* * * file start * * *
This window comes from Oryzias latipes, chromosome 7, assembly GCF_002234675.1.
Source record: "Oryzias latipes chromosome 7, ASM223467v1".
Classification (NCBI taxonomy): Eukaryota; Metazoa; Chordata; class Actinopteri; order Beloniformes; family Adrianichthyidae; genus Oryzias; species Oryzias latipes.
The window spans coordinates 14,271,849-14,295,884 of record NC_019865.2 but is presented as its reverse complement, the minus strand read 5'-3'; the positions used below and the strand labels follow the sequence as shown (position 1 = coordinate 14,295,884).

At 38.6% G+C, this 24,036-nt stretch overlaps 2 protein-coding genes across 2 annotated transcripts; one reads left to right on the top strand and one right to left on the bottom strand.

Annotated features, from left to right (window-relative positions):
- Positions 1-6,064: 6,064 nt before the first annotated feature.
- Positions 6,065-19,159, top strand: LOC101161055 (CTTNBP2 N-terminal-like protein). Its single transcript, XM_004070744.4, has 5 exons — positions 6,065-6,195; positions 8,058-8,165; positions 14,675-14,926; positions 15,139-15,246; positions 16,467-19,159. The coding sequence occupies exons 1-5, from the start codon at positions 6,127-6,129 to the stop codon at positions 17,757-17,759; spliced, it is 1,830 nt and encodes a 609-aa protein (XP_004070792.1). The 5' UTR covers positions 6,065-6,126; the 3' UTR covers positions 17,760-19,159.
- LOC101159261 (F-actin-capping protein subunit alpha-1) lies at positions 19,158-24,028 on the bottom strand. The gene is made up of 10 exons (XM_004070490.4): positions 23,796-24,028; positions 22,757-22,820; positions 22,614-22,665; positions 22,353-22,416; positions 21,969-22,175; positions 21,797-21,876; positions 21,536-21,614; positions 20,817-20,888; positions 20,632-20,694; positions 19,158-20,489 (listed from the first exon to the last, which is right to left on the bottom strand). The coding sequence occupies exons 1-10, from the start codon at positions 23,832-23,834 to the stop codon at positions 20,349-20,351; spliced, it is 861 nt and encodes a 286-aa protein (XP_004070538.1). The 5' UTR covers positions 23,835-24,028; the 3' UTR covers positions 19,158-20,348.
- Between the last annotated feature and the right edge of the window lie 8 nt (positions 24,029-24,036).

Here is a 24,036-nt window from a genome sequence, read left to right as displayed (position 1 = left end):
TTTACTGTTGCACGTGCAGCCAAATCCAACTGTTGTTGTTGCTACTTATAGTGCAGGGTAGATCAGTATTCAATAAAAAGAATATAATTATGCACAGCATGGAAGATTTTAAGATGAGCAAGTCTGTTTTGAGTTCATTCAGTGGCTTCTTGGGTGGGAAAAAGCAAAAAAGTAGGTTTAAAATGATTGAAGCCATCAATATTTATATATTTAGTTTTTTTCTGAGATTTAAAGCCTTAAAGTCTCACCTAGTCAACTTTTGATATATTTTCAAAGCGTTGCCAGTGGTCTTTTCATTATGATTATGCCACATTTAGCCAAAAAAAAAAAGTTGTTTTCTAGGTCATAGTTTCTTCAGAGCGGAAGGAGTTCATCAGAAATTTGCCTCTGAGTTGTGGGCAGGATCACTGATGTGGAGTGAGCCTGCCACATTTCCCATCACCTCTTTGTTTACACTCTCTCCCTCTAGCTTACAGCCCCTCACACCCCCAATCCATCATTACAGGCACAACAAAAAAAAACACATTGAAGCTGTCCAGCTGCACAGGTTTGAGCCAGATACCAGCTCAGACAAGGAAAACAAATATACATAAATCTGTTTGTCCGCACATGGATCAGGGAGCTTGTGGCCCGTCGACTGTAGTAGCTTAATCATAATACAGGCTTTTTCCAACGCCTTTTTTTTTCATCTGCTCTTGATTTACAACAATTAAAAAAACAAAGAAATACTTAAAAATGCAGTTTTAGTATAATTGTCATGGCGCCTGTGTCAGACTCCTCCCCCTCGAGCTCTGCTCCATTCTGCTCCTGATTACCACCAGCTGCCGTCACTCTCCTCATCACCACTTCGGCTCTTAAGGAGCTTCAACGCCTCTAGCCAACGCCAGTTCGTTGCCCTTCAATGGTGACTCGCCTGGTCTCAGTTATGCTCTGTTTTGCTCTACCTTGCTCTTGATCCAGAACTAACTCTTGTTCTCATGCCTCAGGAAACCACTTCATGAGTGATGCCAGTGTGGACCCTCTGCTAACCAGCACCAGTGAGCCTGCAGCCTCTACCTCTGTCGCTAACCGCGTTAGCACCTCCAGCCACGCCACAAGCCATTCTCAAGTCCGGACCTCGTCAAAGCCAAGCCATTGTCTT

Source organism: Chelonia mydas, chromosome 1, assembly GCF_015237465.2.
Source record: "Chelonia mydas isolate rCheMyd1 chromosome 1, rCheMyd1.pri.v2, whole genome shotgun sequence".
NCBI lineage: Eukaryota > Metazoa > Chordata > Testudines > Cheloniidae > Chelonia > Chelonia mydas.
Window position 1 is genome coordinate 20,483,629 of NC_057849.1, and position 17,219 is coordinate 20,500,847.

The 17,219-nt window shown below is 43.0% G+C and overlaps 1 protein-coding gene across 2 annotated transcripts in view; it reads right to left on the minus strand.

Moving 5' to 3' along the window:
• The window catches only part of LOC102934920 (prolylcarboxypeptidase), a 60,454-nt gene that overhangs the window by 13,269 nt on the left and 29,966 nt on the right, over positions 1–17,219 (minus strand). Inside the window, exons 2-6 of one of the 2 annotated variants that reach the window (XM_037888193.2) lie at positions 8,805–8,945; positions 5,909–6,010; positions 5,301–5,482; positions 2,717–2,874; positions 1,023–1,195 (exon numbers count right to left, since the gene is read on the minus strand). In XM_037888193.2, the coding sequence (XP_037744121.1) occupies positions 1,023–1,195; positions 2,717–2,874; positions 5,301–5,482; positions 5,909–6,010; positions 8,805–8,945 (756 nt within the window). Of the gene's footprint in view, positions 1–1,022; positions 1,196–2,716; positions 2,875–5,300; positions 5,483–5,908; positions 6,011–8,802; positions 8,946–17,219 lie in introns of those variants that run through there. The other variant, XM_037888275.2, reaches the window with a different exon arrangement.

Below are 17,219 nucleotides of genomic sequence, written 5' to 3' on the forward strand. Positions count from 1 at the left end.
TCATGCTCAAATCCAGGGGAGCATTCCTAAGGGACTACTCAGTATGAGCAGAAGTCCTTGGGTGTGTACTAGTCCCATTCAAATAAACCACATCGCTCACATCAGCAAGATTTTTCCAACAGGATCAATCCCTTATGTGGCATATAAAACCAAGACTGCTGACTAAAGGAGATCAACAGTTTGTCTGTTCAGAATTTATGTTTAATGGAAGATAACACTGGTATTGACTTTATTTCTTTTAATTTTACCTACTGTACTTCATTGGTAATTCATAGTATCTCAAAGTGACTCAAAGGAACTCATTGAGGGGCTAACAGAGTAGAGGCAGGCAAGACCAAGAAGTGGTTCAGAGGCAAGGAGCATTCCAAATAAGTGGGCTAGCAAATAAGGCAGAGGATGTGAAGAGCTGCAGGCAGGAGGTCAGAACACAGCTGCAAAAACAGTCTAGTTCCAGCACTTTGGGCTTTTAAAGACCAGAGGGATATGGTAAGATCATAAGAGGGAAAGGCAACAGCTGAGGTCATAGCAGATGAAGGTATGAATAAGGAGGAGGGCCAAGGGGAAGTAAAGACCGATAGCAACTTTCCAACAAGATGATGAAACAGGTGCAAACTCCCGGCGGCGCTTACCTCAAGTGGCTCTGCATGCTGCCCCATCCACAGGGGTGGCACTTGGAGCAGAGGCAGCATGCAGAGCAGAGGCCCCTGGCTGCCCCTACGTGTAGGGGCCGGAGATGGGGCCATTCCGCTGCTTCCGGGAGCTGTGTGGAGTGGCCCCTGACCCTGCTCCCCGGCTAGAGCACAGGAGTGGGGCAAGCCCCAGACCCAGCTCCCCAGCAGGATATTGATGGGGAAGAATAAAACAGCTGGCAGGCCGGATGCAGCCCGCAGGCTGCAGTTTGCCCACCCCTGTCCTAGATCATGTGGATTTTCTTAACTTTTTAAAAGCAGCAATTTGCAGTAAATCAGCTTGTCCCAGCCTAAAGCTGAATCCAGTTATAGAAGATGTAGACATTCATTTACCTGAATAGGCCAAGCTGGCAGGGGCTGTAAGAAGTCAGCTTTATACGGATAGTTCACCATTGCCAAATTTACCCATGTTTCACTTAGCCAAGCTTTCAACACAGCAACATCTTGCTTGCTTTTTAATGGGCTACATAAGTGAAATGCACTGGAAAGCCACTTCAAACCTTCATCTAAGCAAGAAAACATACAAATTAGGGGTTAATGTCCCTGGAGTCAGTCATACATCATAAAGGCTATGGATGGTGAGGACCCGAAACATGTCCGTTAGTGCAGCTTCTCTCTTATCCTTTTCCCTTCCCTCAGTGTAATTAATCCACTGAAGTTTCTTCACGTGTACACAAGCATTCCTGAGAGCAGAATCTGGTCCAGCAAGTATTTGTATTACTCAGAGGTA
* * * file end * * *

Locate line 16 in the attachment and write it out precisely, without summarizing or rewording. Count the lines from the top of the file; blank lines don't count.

Window position 1 is genome coordinate 20,483,629 of NC_057849.1, and position 17,219 is coordinate 20,500,847.